Its origin is uncertain. Known probably in the Middle East already in ancient times, it would have passed into the Iberian Peninsula through Morocco in the early Middle Ages, and the name Merinos could originate from the Merinid dynasty, which ruled over Morocco and invaded the Iberian Peninsula several times . Of course, the modern merino comes from a breed raised in Spain in the twelfth century. The same Spain, by law, has maintained its exclusivity until the seventeenth century.
The first country to which Spain granted the merino sheep, at the beginning of the eighteenth century, was France, apparently following a donation between the respective sovereigns.
The industrial production of merino wool fabrics for dresses had a strong impulse after World War II. Among the main reasons, the need of the clergy, apparently, must wear certain clothes in all seasons, even in summer. In Australia, the Merino sheep was introduced at the beginning of the 19th century and found a particularly suitable environment thanks to the favorable climate and the availability of pastures.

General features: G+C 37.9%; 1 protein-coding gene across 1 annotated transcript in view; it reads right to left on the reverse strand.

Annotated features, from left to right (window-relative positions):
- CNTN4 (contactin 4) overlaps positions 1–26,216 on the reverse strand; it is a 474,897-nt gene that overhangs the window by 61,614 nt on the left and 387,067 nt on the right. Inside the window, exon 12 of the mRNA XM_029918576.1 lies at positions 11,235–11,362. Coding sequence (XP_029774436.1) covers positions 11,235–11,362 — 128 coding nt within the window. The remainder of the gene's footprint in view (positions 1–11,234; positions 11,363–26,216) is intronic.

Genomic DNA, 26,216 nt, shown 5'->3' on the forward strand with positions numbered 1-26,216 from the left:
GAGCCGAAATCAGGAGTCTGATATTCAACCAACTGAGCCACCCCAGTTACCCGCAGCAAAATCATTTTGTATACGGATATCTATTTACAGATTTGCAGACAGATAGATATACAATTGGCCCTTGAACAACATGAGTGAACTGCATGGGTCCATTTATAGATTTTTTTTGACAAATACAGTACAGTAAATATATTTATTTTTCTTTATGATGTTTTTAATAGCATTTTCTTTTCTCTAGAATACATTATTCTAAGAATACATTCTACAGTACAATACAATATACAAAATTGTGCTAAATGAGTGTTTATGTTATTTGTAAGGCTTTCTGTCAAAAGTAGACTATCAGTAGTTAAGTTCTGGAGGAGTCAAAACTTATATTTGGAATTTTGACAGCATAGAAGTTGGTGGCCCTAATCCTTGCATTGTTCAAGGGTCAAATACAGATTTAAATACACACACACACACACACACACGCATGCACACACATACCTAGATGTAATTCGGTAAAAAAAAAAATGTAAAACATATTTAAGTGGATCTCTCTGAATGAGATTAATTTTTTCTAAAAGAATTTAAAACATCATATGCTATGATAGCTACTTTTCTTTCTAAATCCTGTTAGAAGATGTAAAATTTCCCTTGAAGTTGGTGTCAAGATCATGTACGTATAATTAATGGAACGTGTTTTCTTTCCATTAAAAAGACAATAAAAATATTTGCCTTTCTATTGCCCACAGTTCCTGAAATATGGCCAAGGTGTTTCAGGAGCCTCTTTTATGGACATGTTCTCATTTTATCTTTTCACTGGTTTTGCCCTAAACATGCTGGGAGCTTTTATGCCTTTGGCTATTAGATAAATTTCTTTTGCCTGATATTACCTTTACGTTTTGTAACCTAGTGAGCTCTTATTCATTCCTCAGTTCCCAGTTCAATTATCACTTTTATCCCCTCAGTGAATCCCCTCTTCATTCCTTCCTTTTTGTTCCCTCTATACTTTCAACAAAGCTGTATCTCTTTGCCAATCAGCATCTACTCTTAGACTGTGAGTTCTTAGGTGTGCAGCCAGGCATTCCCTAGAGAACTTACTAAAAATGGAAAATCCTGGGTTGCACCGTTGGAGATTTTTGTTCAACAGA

In recent times, in Italy, the term "tasmania" has spread to indicate generically a light woolly combed fabric. This is due to a specific product, made with merino wool from an Italian factory, which has achieved considerable commercial success over the years. The name was chosen to highlight that this wool came from Tasmania farms.
The use of the term "tasmania" would therefore be improper. The correct term to indicate this type of wool, whatever its origin or brand, remains "merino".